Death rates among people with HIV are more than twice as great in many Southern states compared with other states, even after adjusting for racial and age differences, according to a sobering new analysis reported by U.S. Centers for Disease Control and Prevention (CDC) researchers. The findings, published online ahead of print by the journal AIDS, also suggest that death rates among people with HIV are high even in states where people with HIV make up a small percentage of age-matched deaths documented in the general population.
HIV remains a major public health concern in the United States. About 53,000 new infections continue to occur annually, and while deaths due to HIV infection declined dramatically after the introduction of potent antiretroviral (ARV) therapy in the mid-1990s, the decline in death rates has slowed in recent years.
The National HIV/AIDS Strategy for the United States has prioritized the reduction of health disparities among demographic groups, notably women and people of color. However, such disparities may be largely dependent on geography, given that health care access varies with state policies regarding funding for medical care, prescription drugs and supportive services. Yet few studies have examined interstate disparities in HIV-related health outcomes in the modern-day treatment era. Such data are needed to refine funding streams in ways to help meet National HIV/AIDS Strategy goals.
To explore the important issue of geographic survival disparities, David Hanna, MS, and his CDC colleagues evaluated two sets of data in 37 states, representing 70 percent of the U.S. population, fully participating in the national HIV/AIDS Reporting System. They first looked at the rates of deaths of people living with HIV—deaths from any cause, not necessarily HIV-related health problems—compared with those of the general HIV-negative population. Then they looked at death rates exclusively among people living with HIV. In both analyses, interstate comparisons were made.
After adjusting for age, the researchers found that death rates among people with HIV, as a percentage of the general population, were highest in New York, New Jersey, North Carolina, South Carolina, Florida, Louisiana and Mississippi and lowest in northern Midwest states. These results are not surprising, as the states with the highest HIV-associated deaths are among the states with the highest HIV prevalence.
Of particular interest was the shift in rankings when the CDC team looked at death rates exclusively among people with HIV in the 37 states included in the analysis. For example, Wyoming’s rank moved up 27 places—whereas it had the second lowest number of deaths (36/37) of people with HIV in the general population, reflecting the low prevalence of HIV in that state, it had the ninth highest death rate (9/37), compared with other states, of people living with HIV dying.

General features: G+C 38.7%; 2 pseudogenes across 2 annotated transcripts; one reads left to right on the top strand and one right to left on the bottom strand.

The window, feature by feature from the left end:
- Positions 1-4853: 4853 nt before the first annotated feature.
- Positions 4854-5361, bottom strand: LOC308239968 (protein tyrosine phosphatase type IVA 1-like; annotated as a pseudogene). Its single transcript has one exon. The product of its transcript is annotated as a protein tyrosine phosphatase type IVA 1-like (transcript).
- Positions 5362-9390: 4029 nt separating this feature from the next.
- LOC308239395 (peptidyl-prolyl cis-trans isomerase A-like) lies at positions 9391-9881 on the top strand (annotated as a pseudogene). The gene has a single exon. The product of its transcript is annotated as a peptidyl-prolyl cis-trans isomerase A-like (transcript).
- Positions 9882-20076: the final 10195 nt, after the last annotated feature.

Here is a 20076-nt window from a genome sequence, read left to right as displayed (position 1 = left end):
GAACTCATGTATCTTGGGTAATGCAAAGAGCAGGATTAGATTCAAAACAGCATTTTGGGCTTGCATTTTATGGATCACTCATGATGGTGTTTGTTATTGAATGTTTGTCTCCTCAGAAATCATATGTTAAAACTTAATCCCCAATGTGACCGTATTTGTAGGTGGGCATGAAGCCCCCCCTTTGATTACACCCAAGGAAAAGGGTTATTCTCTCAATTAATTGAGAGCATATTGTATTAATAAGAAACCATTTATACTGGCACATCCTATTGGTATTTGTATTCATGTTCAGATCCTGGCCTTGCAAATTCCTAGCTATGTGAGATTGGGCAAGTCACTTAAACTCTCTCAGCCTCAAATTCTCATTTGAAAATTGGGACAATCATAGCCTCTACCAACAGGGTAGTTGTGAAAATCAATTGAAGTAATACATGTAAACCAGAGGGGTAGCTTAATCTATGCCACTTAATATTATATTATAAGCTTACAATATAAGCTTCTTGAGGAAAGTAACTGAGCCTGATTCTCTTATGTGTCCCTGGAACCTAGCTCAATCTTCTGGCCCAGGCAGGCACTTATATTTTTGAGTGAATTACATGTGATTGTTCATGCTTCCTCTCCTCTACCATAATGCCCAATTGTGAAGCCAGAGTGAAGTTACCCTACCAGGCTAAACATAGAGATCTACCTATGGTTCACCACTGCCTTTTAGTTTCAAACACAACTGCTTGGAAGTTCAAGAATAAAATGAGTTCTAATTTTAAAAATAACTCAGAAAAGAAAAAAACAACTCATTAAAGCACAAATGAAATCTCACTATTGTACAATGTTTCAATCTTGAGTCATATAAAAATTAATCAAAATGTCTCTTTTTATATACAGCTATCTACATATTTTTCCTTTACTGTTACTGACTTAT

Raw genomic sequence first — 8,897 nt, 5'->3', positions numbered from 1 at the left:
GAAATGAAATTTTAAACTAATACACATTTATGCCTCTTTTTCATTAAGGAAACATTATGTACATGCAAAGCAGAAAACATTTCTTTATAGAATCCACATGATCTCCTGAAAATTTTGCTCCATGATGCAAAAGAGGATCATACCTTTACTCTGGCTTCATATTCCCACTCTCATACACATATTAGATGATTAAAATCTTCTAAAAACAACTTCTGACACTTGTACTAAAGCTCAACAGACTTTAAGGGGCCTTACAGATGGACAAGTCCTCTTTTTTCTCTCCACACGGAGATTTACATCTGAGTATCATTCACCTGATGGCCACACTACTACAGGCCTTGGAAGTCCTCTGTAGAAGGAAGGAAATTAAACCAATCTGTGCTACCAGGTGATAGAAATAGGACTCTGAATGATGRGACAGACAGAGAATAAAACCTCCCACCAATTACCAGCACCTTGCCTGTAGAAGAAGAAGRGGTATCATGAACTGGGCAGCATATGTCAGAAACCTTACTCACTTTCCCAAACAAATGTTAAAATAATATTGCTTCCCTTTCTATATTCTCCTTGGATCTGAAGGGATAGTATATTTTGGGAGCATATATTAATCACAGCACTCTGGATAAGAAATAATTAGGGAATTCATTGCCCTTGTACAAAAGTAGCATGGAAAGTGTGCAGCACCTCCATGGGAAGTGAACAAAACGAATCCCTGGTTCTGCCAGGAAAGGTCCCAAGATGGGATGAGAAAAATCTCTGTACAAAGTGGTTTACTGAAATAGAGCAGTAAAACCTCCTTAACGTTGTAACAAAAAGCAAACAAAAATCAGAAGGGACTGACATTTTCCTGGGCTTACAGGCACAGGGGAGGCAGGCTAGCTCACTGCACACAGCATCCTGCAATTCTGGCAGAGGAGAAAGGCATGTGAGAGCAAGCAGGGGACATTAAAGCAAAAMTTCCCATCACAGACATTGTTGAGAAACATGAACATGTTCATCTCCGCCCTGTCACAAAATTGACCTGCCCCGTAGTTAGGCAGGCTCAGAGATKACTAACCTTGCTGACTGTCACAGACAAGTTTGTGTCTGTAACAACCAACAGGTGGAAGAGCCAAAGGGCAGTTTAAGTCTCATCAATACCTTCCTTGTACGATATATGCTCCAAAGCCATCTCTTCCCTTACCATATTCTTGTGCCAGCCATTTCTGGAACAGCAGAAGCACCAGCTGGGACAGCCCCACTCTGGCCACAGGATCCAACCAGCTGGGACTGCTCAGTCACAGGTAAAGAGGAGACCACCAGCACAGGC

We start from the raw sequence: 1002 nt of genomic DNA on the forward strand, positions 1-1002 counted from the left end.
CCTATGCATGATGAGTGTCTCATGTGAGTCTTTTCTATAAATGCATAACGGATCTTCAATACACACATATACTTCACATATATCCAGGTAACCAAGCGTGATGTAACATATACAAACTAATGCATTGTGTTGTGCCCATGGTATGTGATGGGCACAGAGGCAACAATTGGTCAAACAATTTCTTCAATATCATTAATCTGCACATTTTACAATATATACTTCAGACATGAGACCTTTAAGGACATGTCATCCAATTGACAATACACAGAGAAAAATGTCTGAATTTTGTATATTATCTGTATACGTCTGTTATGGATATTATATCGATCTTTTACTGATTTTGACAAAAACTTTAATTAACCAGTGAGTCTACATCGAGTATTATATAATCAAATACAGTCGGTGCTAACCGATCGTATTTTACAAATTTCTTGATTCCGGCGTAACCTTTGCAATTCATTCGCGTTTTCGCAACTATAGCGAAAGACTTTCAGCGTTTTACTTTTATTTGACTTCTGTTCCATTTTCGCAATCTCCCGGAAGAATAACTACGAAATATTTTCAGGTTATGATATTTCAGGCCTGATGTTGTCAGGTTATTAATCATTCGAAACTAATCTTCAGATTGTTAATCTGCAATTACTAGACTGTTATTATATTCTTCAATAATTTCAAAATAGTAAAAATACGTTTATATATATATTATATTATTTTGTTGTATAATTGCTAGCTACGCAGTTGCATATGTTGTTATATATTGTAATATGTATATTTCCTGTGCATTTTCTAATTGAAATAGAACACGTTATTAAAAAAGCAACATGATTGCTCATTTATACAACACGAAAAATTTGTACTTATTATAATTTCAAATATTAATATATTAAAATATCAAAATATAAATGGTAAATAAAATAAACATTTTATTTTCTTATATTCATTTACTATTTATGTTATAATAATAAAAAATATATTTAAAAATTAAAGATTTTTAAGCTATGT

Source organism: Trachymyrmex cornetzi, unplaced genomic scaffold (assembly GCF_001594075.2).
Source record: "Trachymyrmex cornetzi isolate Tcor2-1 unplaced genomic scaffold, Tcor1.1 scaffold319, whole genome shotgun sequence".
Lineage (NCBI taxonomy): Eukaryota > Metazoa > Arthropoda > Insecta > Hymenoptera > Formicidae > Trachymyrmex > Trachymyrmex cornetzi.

Similarly, Iowa had the 34th lowest death rate of people with HIV, as a proportion of the state’s general population, but it had the 17th highest death rate when only counting people with HIV, compared with other states.
Rankings of death rates among people living with HIV also increased in Oklahoma, Arkansas, Alabama and Tennessee.
In states like New York and Connecticut, ranked 3rd and 12th in terms of HIV-associated death rates as percentages of the general population, death rates as percentages of people with HIV were among the lowest: They ranked 30th and 35th out of 37 states, respectively.
Other states demonstrated no major change in ranks. For example, Louisiana had the second highest rates of deaths of HIV-positive people, both in its general population and among its residents living with HIV, compared with other states. In Mississippi, Florida and the Carolinas death rates among people living with HIV were doubled those documented in many Northeastern, Midwestern and Pacific states.
The comparatively low death rates among people living with HIV in states such as New York and Connecticut, the CDC team writes, “suggests good secondary and tertiary prevention of HIV disease, which could be due in part to earlier screening or entry into care, better adherence to medical instructions, or better care, compared to many other states.”
In states where death rates are highest among residents with HIV, they add, the study findings “[suggest] that services to those with HIV may be inadequate.”
“The elimination of HIV-related health disparities is a national priority,” Hanna and his CDC colleagues conclude. “Our study shows that state of residence should be considered as a geographic unit of analysis when assessing disparities, in addition to categorizations like sex, race/ethnicity, and transmission category. Our findings also support earlier work identifying disparities in the [Southern United States] for earlier consequences of HIV infection, namely AIDS diagnosis. Examination of these rate disparities is a crucial step in addressing their causes, and can guide policymakers to consider area-level factors as well as individual factors when choosing interventions.”